Because of Christ we can come to God and rejoice in his presence. But we also tremble at who he is. C. S. Lewis spoke about the biblical balance required here in his children’s books, The Chronicles of Narnia. Aslan the lion – the Christ figure in his seven-volume fiction series – is seen in this light.

Aslan is one to have a personal relationship with, yet one still to be properly feared. As Lewis put it in The Last Battle: “‘Do you think I keep him in my wallet, fools?’ said Tirian. ‘Who am I that I could make Aslan appear at my bidding? He’s not a tame lion’.”

Or as he put it in The Lion, the Witch and the Wardrobe:

“‘Is – is he a man?’ asked Lucy. ‘Aslan a man!’ said Mr. Beaver sternly. ‘Certainly not. I tell you he is the King of the wood and the son of the great Emperor-Beyond-the-Sea. Don’t you know who is the King of Beasts? Aslan is a lion, the Lion, the great Lion.’ ‘Ooh,’ said Susan, ‘I thought he was a man. Is he – quite safe? I shall feel rather nervous about meeting a lion.’ ‘That you will, dearie, and make no mistake,’ said Mrs. Beaver; ‘if there’s anyone who can appear before Aslan without their knees knocking, they’re either braver than most or else just silly.’ ‘Then he isn’t safe?’ said Lucy. ‘Safe?’ said Mr. Beaver; ‘don’t you hear what Mrs. Beaver tells you? Who said anything about safe? ‘Course he isn’t safe. But he’s good. He’s the king I tell you’.”

So I encourage you to read these two articles in tandem. God is someone who deserves our awe and reverence – we tremble in his presence. But because of what Christ accomplished in the new covenant, we can come boldly into the very presence of God. And that is a cause of great rejoicing.

[1914 words]

5 Replies to “Are You Rejoicing Yet?”

  1. From a young age, I was addicted to the Chronicles of Narnia, and have never tired of reading them. Perhaps it’s because I often think in symbols and abstract concepts rather than in straightout logical fashion. In a number of ways, I learnt my early theology from Lewis, and believe I have all his books in my library. There are so many memorable quotes, aren’t there! And you’re dead right in saying that much of today’s trendy ‘theology’ is dead wrong!! It’s as though someone has grabbed all the nice-sounding parts of biblical teaching and stuffed them into blender, having removed any teaching that is not palatable, and voila! They have ‘instant new age theology’, artificially sweetened, and complete with a bountiful supply of happiness, no servings of guilt, a liberal approach to morality, and absolutely no thought for the ‘hard’ passages of Scripture. There’s only one problem: This is NOT what is in the Bible!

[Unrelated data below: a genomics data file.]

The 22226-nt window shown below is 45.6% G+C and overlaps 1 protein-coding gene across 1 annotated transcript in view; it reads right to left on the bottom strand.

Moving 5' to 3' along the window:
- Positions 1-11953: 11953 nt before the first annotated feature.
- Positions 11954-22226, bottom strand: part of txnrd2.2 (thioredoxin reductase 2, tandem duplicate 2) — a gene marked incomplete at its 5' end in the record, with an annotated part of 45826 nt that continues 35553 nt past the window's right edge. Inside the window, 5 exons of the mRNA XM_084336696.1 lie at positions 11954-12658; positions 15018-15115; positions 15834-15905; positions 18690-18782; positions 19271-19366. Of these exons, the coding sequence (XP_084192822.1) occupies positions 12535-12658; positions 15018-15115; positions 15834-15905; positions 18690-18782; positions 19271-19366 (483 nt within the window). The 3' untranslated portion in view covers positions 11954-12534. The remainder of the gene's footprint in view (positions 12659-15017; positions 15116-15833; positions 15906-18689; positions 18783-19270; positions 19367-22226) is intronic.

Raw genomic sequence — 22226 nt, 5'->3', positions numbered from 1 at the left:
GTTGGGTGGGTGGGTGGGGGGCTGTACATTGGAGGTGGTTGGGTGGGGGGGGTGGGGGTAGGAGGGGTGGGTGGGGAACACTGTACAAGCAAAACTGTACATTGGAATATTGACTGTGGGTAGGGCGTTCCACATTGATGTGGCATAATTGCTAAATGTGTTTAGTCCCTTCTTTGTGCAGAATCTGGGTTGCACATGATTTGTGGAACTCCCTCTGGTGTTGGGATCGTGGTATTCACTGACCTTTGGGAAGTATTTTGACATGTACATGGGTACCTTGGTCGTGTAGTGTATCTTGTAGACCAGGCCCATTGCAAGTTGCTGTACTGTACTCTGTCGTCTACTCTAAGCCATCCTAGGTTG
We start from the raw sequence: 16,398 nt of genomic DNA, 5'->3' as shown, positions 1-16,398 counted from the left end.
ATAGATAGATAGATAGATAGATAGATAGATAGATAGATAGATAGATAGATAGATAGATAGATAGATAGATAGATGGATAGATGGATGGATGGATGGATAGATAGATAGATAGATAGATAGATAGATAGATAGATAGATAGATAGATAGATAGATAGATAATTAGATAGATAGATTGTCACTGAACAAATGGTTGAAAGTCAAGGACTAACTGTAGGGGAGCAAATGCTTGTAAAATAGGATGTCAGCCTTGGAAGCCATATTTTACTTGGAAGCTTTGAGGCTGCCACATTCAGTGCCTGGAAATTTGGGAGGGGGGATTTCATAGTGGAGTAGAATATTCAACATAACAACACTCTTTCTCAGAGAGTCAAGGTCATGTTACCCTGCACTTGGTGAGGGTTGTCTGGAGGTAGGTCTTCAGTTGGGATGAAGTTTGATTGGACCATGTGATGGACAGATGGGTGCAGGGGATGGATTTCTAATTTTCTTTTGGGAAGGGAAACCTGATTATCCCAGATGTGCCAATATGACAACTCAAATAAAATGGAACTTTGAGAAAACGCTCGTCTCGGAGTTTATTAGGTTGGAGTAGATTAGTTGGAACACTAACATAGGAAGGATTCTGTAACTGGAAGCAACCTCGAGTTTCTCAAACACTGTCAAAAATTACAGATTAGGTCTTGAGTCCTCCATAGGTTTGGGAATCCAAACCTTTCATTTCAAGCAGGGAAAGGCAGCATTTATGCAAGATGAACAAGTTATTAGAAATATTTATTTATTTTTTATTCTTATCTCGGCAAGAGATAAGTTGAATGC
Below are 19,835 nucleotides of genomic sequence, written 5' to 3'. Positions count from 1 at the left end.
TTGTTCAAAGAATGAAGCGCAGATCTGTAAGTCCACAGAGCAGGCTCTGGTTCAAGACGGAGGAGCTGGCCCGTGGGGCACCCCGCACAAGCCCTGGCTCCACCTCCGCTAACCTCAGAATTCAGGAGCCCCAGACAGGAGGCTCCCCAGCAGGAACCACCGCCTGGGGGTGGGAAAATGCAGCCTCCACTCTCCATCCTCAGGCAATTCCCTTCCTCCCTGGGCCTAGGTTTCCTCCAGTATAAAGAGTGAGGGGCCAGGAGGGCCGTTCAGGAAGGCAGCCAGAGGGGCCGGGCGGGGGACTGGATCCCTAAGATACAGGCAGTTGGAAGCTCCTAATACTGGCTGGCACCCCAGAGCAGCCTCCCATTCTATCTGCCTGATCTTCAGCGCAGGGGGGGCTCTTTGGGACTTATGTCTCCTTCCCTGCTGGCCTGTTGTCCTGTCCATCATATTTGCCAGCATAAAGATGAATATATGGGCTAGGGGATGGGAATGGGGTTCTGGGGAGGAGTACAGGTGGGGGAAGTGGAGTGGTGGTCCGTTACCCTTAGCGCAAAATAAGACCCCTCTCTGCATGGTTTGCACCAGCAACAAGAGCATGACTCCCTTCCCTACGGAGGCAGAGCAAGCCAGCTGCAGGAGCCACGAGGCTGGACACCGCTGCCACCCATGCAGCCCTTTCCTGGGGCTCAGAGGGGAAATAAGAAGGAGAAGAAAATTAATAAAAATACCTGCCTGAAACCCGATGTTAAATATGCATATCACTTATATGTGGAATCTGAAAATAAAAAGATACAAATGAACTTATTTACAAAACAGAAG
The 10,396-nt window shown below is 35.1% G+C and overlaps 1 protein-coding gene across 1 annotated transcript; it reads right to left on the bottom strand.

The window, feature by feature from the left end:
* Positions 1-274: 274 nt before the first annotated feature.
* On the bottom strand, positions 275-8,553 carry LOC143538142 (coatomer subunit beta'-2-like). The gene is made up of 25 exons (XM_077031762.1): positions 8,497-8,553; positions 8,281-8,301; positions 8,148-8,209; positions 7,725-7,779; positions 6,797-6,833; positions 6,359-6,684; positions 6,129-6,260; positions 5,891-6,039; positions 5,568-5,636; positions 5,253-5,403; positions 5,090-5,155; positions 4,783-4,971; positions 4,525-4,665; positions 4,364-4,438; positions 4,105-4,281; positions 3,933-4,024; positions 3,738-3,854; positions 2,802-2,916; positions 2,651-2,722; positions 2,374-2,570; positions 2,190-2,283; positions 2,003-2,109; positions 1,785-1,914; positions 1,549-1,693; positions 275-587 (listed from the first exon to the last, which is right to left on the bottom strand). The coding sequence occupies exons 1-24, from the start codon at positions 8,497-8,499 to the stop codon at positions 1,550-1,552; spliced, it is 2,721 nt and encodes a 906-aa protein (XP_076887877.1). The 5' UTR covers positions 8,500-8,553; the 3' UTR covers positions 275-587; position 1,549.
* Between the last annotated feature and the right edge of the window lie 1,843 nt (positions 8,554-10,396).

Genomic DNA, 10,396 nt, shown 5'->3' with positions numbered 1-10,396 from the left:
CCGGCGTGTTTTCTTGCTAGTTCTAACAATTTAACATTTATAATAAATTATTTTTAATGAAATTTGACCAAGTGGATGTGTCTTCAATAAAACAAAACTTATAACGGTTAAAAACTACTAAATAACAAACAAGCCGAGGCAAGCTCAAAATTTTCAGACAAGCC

2. Hi Bill, a young man I was privileged to meet at Bible college wrote a thesis about guilt from Hebrews and preaches exceptionally well, I have recently shared some of his sermons on google. Karl is now preaching at the Branch, a free Reformed church in Launceston, has finished a masters in Theology, I think, and will lecture Theology at the RTC’s new Melbourne campus beginning in 2017. This article reminds me of the way he preaches very much, you seem to think very much alike on these points, he also likes C.S. Lewis, stories like Pride and Prejudice, many authors/speakers such as Don Carson, Tim Keller as well as other Gospel Coalition members plus many more gifted preachers and teachers of God’s Holy Word. Lately Karl’s preached on the first few chapters of Isaiah which he very comprehensively and clearly expounds, your piece compares with the way I have known him preach. Blessings!

  3. Introduced to it by a Pentecostal who founded Tabor House, I read TLTW&TW’b first time age 36yrs. Then I went to the library and read the next 6. “He is not tame … he is good.” I think Abel knew Him and Cain couldn’t stand him. And that’s the way it is across the race of Man. The elect once changed by grace can play with Him who is deadly dynamite to sinful arrogance. Astounding grace. Israel had the privilege of grace – most of them were very foolish – they made themselves ‘lawyers’ instead. But the humbled uncircumcised gentile had the privilege the Jew spurned. In those days only the Jews had the way of grace revealed to them as a nation no other people! (It’s in the Psalms). Now it’s the Church of Jesus Christ – only. Oh Lord when will we rise up to our calling in Christ. Revelation explains why. Praise the God of Grace!